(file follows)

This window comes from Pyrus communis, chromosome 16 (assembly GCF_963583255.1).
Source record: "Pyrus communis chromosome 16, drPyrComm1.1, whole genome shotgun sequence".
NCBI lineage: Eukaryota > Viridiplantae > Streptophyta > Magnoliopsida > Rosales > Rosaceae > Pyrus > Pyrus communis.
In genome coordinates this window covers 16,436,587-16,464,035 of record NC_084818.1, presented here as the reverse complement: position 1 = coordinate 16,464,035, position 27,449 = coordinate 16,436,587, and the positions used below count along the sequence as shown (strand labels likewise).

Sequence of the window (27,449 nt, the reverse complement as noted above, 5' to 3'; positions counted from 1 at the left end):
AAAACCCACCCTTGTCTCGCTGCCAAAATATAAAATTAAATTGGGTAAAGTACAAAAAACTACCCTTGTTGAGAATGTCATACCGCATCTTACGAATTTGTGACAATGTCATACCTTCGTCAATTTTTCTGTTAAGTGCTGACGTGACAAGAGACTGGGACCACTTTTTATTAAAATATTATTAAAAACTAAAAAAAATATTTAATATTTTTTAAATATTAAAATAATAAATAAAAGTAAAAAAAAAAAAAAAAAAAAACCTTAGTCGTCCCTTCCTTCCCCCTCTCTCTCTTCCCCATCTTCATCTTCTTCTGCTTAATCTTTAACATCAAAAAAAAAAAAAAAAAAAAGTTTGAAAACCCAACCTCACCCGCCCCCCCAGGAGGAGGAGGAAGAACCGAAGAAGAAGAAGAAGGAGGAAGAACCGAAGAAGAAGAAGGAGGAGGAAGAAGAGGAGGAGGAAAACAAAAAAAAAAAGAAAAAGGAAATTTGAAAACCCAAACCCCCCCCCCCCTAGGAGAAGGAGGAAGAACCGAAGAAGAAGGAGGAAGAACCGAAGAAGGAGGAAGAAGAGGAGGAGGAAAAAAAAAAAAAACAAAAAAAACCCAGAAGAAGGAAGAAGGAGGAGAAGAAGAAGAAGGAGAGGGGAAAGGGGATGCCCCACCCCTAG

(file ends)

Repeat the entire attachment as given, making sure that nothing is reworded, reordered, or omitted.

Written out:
This window comes from Pyrus communis, chromosome 16 (assembly GCF_963583255.1).
Source record: "Pyrus communis chromosome 16, drPyrComm1.1, whole genome shotgun sequence".
NCBI lineage: Eukaryota > Viridiplantae > Streptophyta > Magnoliopsida > Rosales > Rosaceae > Pyrus > Pyrus communis.
In genome coordinates this window covers 16,436,587-16,464,035 of record NC_084818.1, presented here as the reverse complement: position 1 = coordinate 16,464,035, position 27,449 = coordinate 16,436,587, and the positions used below count along the sequence as shown (strand labels likewise).

Sequence of the window (27,449 nt, the reverse complement as noted above, 5' to 3'; positions counted from 1 at the left end):
AAAACCCACCCTTGTCTCGCTGCCAAAATATAAAATTAAATTGGGTAAAGTACAAAAAACTACCCTTGTTGAGAATGTCATACCGCATCTTACGAATTTGTGACAATGTCATACCTTCGTCAATTTTTCTGTTAAGTGCTGACGTGACAAGAGACTGGGACCACTTTTTATTAAAATATTATTAAAAACTAAAAAAAATATTTAATATTTTTTAAATATTAAAATAATAAATAAAAGTAAAAAAAAAAAAAAAAAAAAACCTTAGTCGTCCCTTCCTTCCCCCTCTCTCTCTTCCCCATCTTCATCTTCTTCTGCTTAATCTTTAACATCAAAAAAAAAAAAAAAAAAAAGTTTGAAAACCCAACCTCACCCGCCCCCCCAGGAGGAGGAGGAAGAACCGAAGAAGAAGAAGAAGGAGGAAGAACCGAAGAAGAAGAAGGAGGAGGAAGAAGAGGAGGAGGAAAACAAAAAAAAAAAGAAAAAGGAAATTTGAAAACCCAAACCCCCCCCCCCCTAGGAGAAGGAGGAAGAACCGAAGAAGAAGGAGGAAGAACCGAAGAAGGAGGAAGAAGAGGAGGAGGAAAAAAAAAAAAAACAAAAAAAACCCAGAAGAAGGAAGAAGGAGGAGAAGAAGAAGAAGGAGAGGGGAAAGGGGATGCCCCACCCCTAG